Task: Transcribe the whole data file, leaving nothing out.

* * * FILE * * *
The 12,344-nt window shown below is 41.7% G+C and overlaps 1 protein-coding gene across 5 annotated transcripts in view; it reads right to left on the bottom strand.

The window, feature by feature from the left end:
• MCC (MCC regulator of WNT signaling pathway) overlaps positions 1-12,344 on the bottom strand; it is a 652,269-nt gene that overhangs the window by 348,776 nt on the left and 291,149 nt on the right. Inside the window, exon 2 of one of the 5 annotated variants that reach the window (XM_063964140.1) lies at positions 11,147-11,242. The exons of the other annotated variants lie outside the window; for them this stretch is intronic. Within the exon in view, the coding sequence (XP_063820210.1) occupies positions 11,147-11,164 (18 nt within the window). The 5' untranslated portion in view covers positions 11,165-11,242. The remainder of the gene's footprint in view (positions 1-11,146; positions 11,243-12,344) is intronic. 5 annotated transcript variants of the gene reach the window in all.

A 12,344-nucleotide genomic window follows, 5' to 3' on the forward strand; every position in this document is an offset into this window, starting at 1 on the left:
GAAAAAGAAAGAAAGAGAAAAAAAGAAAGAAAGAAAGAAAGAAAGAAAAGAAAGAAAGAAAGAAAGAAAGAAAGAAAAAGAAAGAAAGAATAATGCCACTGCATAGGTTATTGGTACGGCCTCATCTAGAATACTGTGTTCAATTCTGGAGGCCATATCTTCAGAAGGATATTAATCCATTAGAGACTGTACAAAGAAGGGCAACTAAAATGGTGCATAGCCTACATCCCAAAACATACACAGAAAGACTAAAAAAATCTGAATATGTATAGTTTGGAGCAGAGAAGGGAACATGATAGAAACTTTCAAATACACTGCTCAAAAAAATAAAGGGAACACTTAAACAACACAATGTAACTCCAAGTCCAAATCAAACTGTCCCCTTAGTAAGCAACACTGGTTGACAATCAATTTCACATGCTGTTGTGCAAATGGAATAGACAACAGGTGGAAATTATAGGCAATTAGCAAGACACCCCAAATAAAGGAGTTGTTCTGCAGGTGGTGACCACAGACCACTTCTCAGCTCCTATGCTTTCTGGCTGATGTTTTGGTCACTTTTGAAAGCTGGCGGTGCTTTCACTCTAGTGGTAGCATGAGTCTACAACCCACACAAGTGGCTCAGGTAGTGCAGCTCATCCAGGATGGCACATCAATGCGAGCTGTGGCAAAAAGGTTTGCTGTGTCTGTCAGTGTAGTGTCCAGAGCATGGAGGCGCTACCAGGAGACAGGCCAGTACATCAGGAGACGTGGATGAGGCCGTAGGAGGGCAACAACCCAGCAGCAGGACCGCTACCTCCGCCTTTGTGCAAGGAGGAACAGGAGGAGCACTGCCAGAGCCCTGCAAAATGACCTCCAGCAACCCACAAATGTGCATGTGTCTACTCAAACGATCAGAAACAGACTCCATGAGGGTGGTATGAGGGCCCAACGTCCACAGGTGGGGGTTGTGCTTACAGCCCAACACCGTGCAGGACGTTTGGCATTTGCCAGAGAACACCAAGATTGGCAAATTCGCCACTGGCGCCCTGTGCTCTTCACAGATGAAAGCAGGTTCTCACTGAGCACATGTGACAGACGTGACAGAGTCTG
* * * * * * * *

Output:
The 12,344-nt window shown below is 41.7% G+C and overlaps 1 protein-coding gene across 5 annotated transcripts in view; it reads right to left on the bottom strand.

The window, feature by feature from the left end:
• MCC (MCC regulator of WNT signaling pathway) overlaps positions 1-12,344 on the bottom strand; it is a 652,269-nt gene that overhangs the window by 348,776 nt on the left and 291,149 nt on the right. Inside the window, exon 2 of one of the 5 annotated variants that reach the window (XM_063964140.1) lies at positions 11,147-11,242. The exons of the other annotated variants lie outside the window; for them this stretch is intronic. Within the exon in view, the coding sequence (XP_063820210.1) occupies positions 11,147-11,164 (18 nt within the window). The 5' untranslated portion in view covers positions 11,165-11,242. The remainder of the gene's footprint in view (positions 1-11,146; positions 11,243-12,344) is intronic. 5 annotated transcript variants of the gene reach the window in all.

A 12,344-nucleotide genomic window follows, 5' to 3' on the forward strand; every position in this document is an offset into this window, starting at 1 on the left:
GAAAAAGAAAGAAAGAGAAAAAAAGAAAGAAAGAAAGAAAGAAAGAAAAGAAAGAAAGAAAGAAAGAAAGAAAGAAAAAGAAAGAAAGAATAATGCCACTGCATAGGTTATTGGTACGGCCTCATCTAGAATACTGTGTTCAATTCTGGAGGCCATATCTTCAGAAGGATATTAATCCATTAGAGACTGTACAAAGAAGGGCAACTAAAATGGTGCATAGCCTACATCCCAAAACATACACAGAAAGACTAAAAAAATCTGAATATGTATAGTTTGGAGCAGAGAAGGGAACATGATAGAAACTTTCAAATACACTGCTCAAAAAAATAAAGGGAACACTTAAACAACACAATGTAACTCCAAGTCCAAATCAAACTGTCCCCTTAGTAAGCAACACTGGTTGACAATCAATTTCACATGCTGTTGTGCAAATGGAATAGACAACAGGTGGAAATTATAGGCAATTAGCAAGACACCCCAAATAAAGGAGTTGTTCTGCAGGTGGTGACCACAGACCACTTCTCAGCTCCTATGCTTTCTGGCTGATGTTTTGGTCACTTTTGAAAGCTGGCGGTGCTTTCACTCTAGTGGTAGCATGAGTCTACAACCCACACAAGTGGCTCAGGTAGTGCAGCTCATCCAGGATGGCACATCAATGCGAGCTGTGGCAAAAAGGTTTGCTGTGTCTGTCAGTGTAGTGTCCAGAGCATGGAGGCGCTACCAGGAGACAGGCCAGTACATCAGGAGACGTGGATGAGGCCGTAGGAGGGCAACAACCCAGCAGCAGGACCGCTACCTCCGCCTTTGTGCAAGGAGGAACAGGAGGAGCACTGCCAGAGCCCTGCAAAATGACCTCCAGCAACCCACAAATGTGCATGTGTCTACTCAAACGATCAGAAACAGACTCCATGAGGGTGGTATGAGGGCCCAACGTCCACAGGTGGGGGTTGTGCTTACAGCCCAACACCGTGCAGGACGTTTGGCATTTGCCAGAGAACACCAAGATTGGCAAATTCGCCACTGGCGCCCTGTGCTCTTCACAGATGAAAGCAGGTTCTCACTGAGCACATGTGACAGACGTGACAGAGTCTG